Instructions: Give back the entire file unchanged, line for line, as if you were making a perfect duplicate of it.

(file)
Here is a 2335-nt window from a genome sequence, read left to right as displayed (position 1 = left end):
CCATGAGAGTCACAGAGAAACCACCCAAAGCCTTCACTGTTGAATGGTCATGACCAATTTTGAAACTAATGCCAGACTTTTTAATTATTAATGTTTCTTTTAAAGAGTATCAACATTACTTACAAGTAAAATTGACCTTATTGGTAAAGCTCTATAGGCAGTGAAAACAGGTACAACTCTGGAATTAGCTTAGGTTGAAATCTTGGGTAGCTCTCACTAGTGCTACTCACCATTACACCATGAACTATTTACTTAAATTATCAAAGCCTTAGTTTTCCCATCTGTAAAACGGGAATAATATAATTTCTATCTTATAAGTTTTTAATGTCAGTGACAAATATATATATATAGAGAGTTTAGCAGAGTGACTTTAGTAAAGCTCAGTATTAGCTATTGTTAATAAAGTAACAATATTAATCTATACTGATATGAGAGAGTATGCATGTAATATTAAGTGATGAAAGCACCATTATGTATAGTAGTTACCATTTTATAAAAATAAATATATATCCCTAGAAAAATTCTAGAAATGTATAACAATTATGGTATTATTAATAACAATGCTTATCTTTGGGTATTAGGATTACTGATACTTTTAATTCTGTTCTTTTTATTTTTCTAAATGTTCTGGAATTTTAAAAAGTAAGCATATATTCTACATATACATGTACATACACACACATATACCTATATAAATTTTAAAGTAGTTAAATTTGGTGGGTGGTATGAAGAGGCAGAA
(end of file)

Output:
Here is a 2335-nt window from a genome sequence, read left to right as displayed (position 1 = left end):
CCATGAGAGTCACAGAGAAACCACCCAAAGCCTTCACTGTTGAATGGTCATGACCAATTTTGAAACTAATGCCAGACTTTTTAATTATTAATGTTTCTTTTAAAGAGTATCAACATTACTTACAAGTAAAATTGACCTTATTGGTAAAGCTCTATAGGCAGTGAAAACAGGTACAACTCTGGAATTAGCTTAGGTTGAAATCTTGGGTAGCTCTCACTAGTGCTACTCACCATTACACCATGAACTATTTACTTAAATTATCAAAGCCTTAGTTTTCCCATCTGTAAAACGGGAATAATATAATTTCTATCTTATAAGTTTTTAATGTCAGTGACAAATATATATATATAGAGAGTTTAGCAGAGTGACTTTAGTAAAGCTCAGTATTAGCTATTGTTAATAAAGTAACAATATTAATCTATACTGATATGAGAGAGTATGCATGTAATATTAAGTGATGAAAGCACCATTATGTATAGTAGTTACCATTTTATAAAAATAAATATATATCCCTAGAAAAATTCTAGAAATGTATAACAATTATGGTATTATTAATAACAATGCTTATCTTTGGGTATTAGGATTACTGATACTTTTAATTCTGTTCTTTTTATTTTTCTAAATGTTCTGGAATTTTAAAAAGTAAGCATATATTCTACATATACATGTACATACACACACATATACCTATATAAATTTTAAAGTAGTTAAATTTGGTGGGTGGTATGAAGAGGCAGAA